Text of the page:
The National Football League’s streaming experiment with Yahoo! Inc. drew far fewer viewers than a typical top-rated national broadcast, as the league attempted to adjust to changes in media-watching habits.
The Web portal attracted 15.2 million unique viewers in a game Sunday between the Buffalo Bills and the Jacksonville Jaguars at Wembley Stadium in London, the Sunnyvale, California-based company said in a statement Monday. More than 460 million minutes of video were consumed, Yahoo said.
That works out to an average of about 2.4 million viewers in any given minute over the course of the three-hour, 15-minute contest.
By comparison, NBC’s Sunday Night Football program averaged 24.1 million viewers through its first seven telecasts this season, according to Nielsen data cited by the network. The nationally broadcast Sunday night game typically is the league’s most-watched game each week. The Bills-Jaguars game was broadcast on television in the teams’ local markets, which might have limited Yahoo viewership.
The NFL and other content providers are looking for new ways to broaden their audiences as more consumers reach for smartphones or use a la carte offerings to watch programming without using broadcast or cable service.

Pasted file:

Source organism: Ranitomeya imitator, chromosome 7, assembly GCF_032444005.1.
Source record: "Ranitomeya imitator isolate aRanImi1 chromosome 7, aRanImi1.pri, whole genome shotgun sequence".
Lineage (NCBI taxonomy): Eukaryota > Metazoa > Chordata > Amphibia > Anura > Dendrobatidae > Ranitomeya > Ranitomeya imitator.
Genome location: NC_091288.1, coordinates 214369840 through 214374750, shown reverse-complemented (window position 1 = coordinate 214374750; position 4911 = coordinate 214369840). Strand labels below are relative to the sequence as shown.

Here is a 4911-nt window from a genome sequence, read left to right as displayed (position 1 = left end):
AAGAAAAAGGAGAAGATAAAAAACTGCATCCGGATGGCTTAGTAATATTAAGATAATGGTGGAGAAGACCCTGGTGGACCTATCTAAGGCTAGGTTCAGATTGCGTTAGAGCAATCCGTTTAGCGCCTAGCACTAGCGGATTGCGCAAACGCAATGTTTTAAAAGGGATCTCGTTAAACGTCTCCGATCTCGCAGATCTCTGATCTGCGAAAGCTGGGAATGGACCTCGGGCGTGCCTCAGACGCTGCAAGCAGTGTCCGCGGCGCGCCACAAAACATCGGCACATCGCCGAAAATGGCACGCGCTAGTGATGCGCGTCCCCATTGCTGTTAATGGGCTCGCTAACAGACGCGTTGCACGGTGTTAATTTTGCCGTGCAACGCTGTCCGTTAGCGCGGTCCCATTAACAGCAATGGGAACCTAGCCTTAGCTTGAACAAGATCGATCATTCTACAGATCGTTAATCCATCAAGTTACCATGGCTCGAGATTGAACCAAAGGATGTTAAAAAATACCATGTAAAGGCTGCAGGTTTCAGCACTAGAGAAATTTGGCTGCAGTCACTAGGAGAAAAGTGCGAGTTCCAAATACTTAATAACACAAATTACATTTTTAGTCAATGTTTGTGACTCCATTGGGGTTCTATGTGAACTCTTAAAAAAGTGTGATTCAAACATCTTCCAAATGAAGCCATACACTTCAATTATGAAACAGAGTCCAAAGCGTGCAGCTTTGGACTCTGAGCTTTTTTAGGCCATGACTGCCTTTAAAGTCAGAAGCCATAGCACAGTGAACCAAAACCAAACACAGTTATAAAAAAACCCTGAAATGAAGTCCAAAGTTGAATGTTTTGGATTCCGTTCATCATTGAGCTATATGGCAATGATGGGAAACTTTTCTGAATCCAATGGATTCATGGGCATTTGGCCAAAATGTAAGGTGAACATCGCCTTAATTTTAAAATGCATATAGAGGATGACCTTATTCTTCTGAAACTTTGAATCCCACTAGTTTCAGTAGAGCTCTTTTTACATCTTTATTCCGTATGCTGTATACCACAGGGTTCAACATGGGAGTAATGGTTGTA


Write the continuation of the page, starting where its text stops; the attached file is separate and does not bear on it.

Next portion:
“We’re thrilled with the results of our initial step distributing an NFL game to a worldwide audience and with the work of our partner, Yahoo,” Hans Schroeder, a senior vice president for the league, said in the statement.
Yahoo paid about $17 million to show the game, a person familiar with the terms has said. It was viewed in 185 countries, and 33 percent of the streams were international, according to the Web portal.
“We’re seeing a dramatic shift in the industry as audiences’ primary video watching moves away from TV,” Adam Cahan, a Yahoo senior vice president, said in the statement.
The game was broadcast starting at 9:30 a.m. on the U.S. East Coast. The contest ended up with a close finish as Jacksonville won 34-31.